$26,000-$40,000 Value Indicator
$23,000-$35,000 Value Indicator
¥120,000-¥180,000 Value Indicator
€16,000-€23,000 Value Indicator
$130,000-$200,000 Value Indicator
¥2,510,000-¥3,730,000 Value Indicator
$17,000-$25,000 Value Indicator
This estimate blends recent public auction records with our own private sale data and network demand.
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Format: Signed Print
Size: H 67cm x W 54cm
Edition size: 20
David Hockney's Celia In A Wicker Chair (black state), an etching from 1974, is a signed piece of artwork that is estimated to be worth between £13,500 to £20,000. This piece has had a total of 3 sales at auction, all in the United States, with the first sale dating back to 24th April 2015. The hammer price in the last five years has ranged from £10,791 in October 2023 to £12,670 in September 2022. Sellers have enjoyed an average return of £9,971, and the artwork has demonstrated a robust increase in value, with an average annual growth rate of 24%. In the last 12 months, the average selling price was £10,791 with a total sales volume of 1. This artwork's edition size is limited to just 20, adding to its exclusivity.
|Auction Date||Auction House||Artwork|
Return to Seller
|October 2023||Sotheby's New York - United States||Celia In A Wicker Chair (black state) - Signed Print|
|September 2022||Leslie Hindman Auctioneers, Chicago - United States||Celia In A Wicker Chair (black state) - Signed Print|
|April 2015||Christie's New York - United States||Celia In A Wicker Chair (black state) - Signed Print|
Unlike the late 1970s lithographs emphasising the meditative atmosphere surrounding the model, this 1974 print captures Celia in a seated, full-length pose, boldly confronting the viewer’s gaze. Covering the chair with short, densely accumulated lines, Hockney endows the only object in the print with a sense of texture while also exposing the vibrant floral print of the model’s dress, the epitome of bold designs associated with Celia Birtwell’s name in the world of fashion.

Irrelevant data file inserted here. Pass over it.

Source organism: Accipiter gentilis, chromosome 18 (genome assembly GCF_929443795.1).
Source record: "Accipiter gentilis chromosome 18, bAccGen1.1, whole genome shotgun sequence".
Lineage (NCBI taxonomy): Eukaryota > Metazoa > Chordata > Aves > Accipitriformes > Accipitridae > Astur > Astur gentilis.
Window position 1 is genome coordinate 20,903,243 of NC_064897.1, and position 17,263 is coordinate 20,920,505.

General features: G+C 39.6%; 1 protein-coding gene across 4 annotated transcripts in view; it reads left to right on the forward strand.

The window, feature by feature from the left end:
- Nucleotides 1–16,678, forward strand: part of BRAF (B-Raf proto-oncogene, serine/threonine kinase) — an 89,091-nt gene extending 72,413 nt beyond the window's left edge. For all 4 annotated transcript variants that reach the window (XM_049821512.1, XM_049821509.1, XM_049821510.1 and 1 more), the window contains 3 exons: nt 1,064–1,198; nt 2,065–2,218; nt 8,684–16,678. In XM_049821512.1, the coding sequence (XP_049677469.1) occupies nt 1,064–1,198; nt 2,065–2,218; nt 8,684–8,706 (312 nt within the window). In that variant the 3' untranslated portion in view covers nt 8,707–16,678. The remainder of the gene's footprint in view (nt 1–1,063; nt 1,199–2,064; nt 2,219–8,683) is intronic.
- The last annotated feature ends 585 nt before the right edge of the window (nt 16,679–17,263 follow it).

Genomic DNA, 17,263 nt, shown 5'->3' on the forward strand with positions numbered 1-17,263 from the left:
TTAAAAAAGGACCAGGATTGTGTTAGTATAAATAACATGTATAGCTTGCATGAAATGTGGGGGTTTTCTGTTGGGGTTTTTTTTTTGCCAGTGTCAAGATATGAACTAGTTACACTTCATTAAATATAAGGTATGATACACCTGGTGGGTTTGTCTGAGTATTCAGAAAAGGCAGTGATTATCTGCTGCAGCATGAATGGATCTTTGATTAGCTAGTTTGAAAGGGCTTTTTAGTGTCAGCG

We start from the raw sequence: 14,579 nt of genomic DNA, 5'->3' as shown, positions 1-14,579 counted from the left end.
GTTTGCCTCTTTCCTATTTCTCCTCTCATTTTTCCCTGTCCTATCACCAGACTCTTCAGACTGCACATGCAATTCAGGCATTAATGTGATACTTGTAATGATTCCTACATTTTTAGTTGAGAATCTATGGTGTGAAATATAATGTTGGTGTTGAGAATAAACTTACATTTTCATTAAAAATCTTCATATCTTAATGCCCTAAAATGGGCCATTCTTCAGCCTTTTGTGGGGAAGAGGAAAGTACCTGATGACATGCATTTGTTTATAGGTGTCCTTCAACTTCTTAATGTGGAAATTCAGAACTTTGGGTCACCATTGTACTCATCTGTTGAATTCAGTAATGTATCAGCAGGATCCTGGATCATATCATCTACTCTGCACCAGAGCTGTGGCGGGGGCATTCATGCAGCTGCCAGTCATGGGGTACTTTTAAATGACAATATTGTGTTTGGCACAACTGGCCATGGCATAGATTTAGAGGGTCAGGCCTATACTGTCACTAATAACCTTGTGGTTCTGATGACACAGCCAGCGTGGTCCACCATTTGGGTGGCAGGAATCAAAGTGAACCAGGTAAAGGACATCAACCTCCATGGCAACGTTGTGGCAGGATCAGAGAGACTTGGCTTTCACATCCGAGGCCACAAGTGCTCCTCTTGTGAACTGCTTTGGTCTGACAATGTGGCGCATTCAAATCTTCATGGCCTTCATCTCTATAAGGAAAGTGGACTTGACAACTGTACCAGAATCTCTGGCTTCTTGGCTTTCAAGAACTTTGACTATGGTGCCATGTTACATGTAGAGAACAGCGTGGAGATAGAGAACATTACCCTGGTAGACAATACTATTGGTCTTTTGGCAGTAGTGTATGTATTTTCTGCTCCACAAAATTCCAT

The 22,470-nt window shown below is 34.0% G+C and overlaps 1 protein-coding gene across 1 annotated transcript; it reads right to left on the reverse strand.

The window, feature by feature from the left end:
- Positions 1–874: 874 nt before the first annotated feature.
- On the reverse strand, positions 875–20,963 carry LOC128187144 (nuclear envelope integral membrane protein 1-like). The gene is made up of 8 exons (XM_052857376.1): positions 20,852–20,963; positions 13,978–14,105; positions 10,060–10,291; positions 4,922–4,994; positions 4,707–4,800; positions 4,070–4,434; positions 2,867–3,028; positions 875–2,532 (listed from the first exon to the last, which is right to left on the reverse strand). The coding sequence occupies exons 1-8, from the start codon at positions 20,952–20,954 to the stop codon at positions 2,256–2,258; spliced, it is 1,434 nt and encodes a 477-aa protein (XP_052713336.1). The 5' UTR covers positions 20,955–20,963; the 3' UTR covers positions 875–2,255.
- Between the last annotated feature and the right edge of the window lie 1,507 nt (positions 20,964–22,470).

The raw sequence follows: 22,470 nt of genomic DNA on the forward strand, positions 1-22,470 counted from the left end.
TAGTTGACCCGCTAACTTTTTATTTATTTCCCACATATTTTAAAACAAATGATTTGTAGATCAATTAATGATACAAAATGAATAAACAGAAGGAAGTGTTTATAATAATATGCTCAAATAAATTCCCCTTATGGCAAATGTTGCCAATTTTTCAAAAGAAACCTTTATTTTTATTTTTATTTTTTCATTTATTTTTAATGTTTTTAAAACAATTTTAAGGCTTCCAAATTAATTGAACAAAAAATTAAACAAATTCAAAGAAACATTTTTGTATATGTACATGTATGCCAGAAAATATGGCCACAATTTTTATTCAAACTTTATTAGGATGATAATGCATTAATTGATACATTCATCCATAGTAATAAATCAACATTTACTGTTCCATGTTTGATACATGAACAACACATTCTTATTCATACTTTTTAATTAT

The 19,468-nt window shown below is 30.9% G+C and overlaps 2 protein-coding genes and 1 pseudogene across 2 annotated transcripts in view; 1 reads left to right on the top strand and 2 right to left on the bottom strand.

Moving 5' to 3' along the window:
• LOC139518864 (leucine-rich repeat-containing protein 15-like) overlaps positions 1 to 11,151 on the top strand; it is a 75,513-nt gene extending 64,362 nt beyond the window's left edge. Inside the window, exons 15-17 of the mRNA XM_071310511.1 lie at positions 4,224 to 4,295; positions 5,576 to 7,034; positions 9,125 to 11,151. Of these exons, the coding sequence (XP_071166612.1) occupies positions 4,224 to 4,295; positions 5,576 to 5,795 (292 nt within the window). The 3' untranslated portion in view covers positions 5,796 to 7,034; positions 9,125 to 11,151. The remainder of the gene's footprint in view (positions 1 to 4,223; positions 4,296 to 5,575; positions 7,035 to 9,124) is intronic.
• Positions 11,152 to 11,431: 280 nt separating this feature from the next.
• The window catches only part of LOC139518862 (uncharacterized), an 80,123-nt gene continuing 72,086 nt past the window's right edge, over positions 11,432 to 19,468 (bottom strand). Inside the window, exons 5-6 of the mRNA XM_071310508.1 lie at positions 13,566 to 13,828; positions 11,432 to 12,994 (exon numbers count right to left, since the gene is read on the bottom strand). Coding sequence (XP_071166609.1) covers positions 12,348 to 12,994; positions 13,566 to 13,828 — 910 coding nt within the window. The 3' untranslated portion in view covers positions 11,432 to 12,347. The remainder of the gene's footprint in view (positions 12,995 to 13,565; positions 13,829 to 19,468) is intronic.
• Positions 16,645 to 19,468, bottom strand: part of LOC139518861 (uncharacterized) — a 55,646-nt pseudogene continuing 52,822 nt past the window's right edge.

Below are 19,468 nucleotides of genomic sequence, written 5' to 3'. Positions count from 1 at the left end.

This portrait, combining the minimalism of the scene with a meticulous approach to detail enabled by etching, is not typical of the way in which Hockney represented Celia Birtwell in his works. Throughout his career, the model has been a subject to Hockney’s experiments with techniques, styles, and traditions including cubism and abstract art.
Here, a uniform, crisp line of etching renders the subject in a highly realistic manner. Through the fine quality of line achieved in the medium, Hockney forges a dialogue with the great practitioners of etching in the history of art, such as Rembrandt. The print exemplifies how Hockney’s favourite models were constantly rediscovered by him in different techniques and mediums.
Speaking of his fascination with Rembrandt’s work, Hockney has said: ‘You need three things for paintings: the hand, the eye and the heart… Two won’t do. A good eye and heart is not enough, neither is a good hand and eye. It applies to every painting and drawing Rembrandt ever made.’ As Hockney drew people who were close to him over a long period of time, his body of work allows the viewer to trace the evolution of his visual language as well as the many dimensions of the sitters’ emotions and feelings.